7 Great Places to Snowshoe Around Chicago

While you can snowshoe just about anywhere, take the time to explore some of the scenic trails the Chicago area has to offer.
While you can snowshoe just about anywhere, take the time to explore some of the scenic trails the Chicago area has to offer. Karen Neoh
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One of the nice things about snowshoeing is that you can do it anywhere you have snow. Pick a forest preserve, city park, the Lakefront—if there are a couple of inches of snow on the ground, you can have a good time exploring with a pair of snowshoes on your feet.

But as long as you’re going to the effort, why not find someplace special to explore? If you’ve never tried the sport before, several destinations offer rentals to get you started. Consider these seven destinations to snowshoe around Chicago that offer excellent trails for an adventure this winter.

1. Northerly Island

Chicago’s newest park is an excellent place to escape the noise of the city and celebrate nature—all within the shadows of downtown. Northerly Island —actually a peninsula—is a great place to snowshoe anytime there’s snow, but the park also offers several free Polar Adventure Days each winter that feature snowshoe rentals in addition to live animals, winter-themed art, and live music. Take the opportunity to discover one of Chicago’s not-so-hidden gems.

2. Morton Arboretum

The Morton Arboretum in the snow.
The Morton Arboretum in the snow. Bill Carrier

In the western suburb of Lisle, the Morton Arboretum includes 1,700 acres to explore. The 16 tree-covered miles of trails are fantastic, offering a huge variety to explore. The hilly landscape can be a challenge, especially if the snow is deep, so choose a route that’s in your comfort zone. Snowshoe rentals are available on weekdays from 10 a.m. to 4 p.m. and weekends from 9 a.m. to 4 p.m. The cost is $12 for two hours, $16 for all day, with a $2 discount for members. Children are $8/$12, with a similar discount. You do have to pay for an entry to the arboretum, but the costs are less in the winter. See the full pricing here .

3. Palos Trail System

You'll find plenty of singletrack to explore in the Palos Trail System.
You'll find plenty of singletrack to explore in the Palos Trail System. Jeff Banowetz

You’ll need your own snowshoes here, but you can’t beat the Palos Trail System when it comes to escaping the city. The huge trail system provides mountain bikers plenty of smiles during the other three seasons, but when the snow falls you can enjoy the tree-covered trails by snowshoe.

4. Red Oak Nature Center

In Kane County, the Red Oak Nature Center offers 40 acres of forest and wildlife habitat along the Fox River. Once there is three inches of snow or more, the trails are open to snowshoeing. The Fox Valley Park District, which runs the nature center, offers snowshoe rentals for just $5 a person.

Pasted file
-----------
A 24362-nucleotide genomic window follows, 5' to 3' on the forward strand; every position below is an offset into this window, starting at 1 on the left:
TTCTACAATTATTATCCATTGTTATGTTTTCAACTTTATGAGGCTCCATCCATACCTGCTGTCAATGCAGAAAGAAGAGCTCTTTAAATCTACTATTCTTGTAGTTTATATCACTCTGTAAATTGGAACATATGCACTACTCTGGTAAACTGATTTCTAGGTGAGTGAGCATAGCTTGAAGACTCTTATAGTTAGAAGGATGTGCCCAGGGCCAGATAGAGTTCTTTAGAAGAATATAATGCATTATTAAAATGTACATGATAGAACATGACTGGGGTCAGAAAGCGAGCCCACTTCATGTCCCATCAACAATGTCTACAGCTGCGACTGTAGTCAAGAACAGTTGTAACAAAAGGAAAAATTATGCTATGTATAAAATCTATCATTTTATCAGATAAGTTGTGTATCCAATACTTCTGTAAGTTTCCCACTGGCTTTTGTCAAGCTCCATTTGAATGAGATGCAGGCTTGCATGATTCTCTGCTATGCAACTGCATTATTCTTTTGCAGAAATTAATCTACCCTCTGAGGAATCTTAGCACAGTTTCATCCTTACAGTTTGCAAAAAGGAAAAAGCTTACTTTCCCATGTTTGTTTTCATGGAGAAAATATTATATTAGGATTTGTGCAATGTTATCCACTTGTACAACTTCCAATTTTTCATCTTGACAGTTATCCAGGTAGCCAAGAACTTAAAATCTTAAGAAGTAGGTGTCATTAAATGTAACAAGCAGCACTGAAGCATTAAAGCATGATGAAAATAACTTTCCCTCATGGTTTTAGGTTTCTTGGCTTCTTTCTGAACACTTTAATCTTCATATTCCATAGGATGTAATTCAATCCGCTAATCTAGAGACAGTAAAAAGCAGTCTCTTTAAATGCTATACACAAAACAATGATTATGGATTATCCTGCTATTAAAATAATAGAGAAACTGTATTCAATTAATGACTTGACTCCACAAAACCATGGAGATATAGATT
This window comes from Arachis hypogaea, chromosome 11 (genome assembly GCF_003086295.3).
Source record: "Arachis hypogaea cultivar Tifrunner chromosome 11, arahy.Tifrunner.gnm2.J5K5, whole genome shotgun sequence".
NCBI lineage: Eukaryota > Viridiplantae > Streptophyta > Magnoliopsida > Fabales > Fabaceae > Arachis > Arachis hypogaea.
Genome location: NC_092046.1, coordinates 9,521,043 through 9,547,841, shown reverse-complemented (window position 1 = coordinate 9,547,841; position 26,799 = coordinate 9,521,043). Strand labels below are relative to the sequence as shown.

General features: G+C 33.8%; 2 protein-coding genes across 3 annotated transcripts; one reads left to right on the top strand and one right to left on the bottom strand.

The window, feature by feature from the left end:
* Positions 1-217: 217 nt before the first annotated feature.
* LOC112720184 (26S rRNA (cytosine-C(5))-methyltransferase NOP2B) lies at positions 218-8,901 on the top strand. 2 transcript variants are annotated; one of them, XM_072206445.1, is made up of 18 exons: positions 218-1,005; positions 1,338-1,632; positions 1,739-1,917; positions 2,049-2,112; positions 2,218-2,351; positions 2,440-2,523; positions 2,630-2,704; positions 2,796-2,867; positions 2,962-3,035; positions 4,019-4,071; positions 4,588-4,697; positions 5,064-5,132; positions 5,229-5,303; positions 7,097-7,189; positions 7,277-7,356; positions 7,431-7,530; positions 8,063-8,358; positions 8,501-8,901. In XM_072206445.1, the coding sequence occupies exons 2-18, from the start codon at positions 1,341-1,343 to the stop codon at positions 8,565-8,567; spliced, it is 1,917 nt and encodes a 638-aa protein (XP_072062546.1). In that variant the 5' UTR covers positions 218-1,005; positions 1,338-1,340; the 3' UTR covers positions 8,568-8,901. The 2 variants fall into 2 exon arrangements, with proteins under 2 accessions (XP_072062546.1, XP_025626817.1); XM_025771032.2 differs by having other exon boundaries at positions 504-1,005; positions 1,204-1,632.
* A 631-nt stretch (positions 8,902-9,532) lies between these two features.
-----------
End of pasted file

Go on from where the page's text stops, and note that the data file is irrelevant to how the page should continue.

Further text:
5. Kettle Moraine State Forest

The Kettle Moraine State Forest in southern Wisconsin offers an extensive trail system for snowshoers.
The Kettle Moraine State Forest in southern Wisconsin offers an extensive trail system for snowshoers. Wisconsin Department of Natural Resources

The Kettle Moraine State Forest  contains more than 22,000 acres about 37 miles southwest of Milwaukee, and it’s another place that draws mountain bikers in the warmer months. You can explore just about anywhere, but the John Muir and Emma Carlin trails will certainly challenge you. The 30-mile section of the Ice Age Trail in the park is a bit less difficult, but you can still expect some hills. Don’t worry, there are plenty of relatively flat sections of trails lined with pine trees for those who want a more relaxing hike. Just be sure to avoid the groomed cross-country ski trails in the forest.

6. Indiana Dunes State Park

This destination along Lake Michigan doesn’t get nearly the amount of traffic in the winter, but you’ll still find some impressive sights when covered with snow. While the Indiana Dunes State Park  brings to mind big sand dunes next to the lake, there are actually 16 miles of trails to explore in the park, many of which are excellent for snowshoeing. In fact, if you don’t have equipment and would like a guide, REI offers trips to the dunes where it takes care of everything.

7. Starved Rock State Park

Frozen waterfalls are just one of the draws at the Starved Rock State Park in the winter.
Frozen waterfalls are just one of the draws at the Starved Rock State Park in the winter. Curtis Abert

The state’s most popular hiking trails provide some of the best snowshoeing as well. While Illinois has a deserved reputation for its flatness, Starved Rock (about two hours west of Chicago) features 18 canyons that were formed by melting glaciers. You’ll find impressive rock formations, wooded hiking trails, waterfalls, and scenic lookouts atop sandstone bluffs that, quite frankly, make you wonder how this all got to central Illinois. Snowshoes allow you to access the canyons in the time of the year when crowds are sparse, and frozen waterfalls make for an amazing sight.

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